While Europe has the Champions League with money, glamor, and organization, the Copa Libertadores played in South America is all about grit, passion and unpredictability.
Saturday’s match between Argentina’s two biggest clubs – known as the Superclasico – is almost as much about the fans as the players. The threat of chaos, both on and off the field, is omnipresent.
The two teams drew the first leg 2-2 at Boca’s hallowed Bombonera ground in Buenos Aires on Nov. 11. The decisive second leg takes place this Saturday at River Plate’s Monumental stadium on the other side of town.
For the most passionate of followings, it is all or nothing.
“This is a very important match, we cannot lose,” said Vicente Zucala, a 29-year old blind fan of River Plate. “If we lose, we’re done, it will all be over.”
Boca have won the Libertadores six times and River have won it three, but this is the first time in the competition’s 58-year they have met in the final.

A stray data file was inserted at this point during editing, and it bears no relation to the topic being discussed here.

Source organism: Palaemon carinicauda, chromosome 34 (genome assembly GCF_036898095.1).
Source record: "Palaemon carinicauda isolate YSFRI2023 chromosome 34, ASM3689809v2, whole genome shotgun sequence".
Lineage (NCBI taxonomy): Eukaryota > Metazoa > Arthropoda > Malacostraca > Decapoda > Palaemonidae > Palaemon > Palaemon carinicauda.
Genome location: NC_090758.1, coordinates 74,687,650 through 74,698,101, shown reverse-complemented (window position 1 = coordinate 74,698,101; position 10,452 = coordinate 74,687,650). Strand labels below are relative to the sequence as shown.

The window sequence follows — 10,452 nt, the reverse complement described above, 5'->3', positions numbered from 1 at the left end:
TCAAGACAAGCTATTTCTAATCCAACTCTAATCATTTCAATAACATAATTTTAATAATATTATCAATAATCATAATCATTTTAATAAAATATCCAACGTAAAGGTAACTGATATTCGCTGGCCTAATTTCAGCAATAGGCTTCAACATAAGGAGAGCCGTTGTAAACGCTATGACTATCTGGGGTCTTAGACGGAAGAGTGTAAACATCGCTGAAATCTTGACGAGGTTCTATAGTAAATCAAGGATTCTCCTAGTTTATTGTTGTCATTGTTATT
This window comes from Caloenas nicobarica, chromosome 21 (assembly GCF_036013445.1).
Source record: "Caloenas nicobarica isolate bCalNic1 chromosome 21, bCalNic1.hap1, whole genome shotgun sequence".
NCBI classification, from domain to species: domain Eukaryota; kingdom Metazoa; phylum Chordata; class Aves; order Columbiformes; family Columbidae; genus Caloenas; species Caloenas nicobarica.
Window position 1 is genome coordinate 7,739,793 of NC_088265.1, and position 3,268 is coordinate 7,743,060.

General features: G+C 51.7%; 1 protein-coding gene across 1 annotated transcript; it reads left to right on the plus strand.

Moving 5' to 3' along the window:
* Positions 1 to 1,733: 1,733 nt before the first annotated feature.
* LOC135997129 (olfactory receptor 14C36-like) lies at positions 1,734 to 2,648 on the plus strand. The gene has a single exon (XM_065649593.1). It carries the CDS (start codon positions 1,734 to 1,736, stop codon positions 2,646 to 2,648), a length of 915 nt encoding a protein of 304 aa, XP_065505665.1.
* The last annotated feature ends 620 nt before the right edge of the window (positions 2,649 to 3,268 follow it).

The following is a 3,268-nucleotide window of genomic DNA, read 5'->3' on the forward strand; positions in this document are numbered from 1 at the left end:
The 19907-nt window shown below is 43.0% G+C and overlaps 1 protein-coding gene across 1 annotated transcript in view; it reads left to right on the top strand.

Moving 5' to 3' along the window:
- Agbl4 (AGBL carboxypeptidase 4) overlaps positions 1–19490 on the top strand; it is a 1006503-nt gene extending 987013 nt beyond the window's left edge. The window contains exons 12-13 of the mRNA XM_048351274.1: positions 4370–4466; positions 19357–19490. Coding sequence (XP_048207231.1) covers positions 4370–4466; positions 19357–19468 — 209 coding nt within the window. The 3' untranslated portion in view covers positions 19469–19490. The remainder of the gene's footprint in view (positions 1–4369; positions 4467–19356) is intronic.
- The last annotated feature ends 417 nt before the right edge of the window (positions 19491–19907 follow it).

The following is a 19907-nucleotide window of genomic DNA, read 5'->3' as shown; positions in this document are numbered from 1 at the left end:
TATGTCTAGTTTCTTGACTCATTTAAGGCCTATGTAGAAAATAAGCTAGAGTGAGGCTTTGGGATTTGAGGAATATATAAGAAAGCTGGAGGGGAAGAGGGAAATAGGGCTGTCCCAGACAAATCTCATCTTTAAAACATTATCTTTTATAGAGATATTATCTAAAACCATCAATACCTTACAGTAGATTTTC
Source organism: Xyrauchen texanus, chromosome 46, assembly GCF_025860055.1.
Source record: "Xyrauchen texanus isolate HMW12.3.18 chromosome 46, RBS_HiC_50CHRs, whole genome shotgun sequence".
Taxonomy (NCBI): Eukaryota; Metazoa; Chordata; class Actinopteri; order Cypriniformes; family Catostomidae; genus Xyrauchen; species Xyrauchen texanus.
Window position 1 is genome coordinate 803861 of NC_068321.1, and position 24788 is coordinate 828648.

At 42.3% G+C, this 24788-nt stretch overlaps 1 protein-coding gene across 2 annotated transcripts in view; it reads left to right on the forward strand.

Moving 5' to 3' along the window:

Both matches were sold out, with people coming from all over the world just to soak up the atmosphere.
“River Plate for me is my life, my passion,” said Byron Stuardo Alquijay, a 33-year old who came from Guatemala. “I had to sell my car to come here. I might buy another car in the future but this match will never be repeated.”
Unlike in the past, when rival fans could occupy either end of the stadium praying for a chance to taunt their opponents, only home fans have tickets for the final’s two matches.
Away fans have been banned from Argentine derby matches because of recurring trouble between competing sets of barras bravas, the name given to the organised fan groups who roar their support from the terraces.
“The Superclasico between Boca and River is so important because the fans are so passionate,” said Cayetano Milon, a 51-year old Boca fan who runs a shop next to the Bombonera.
That rawness is what appeals to many old-school fans and what makes the Libertadores so different from the Champions League and European football in general.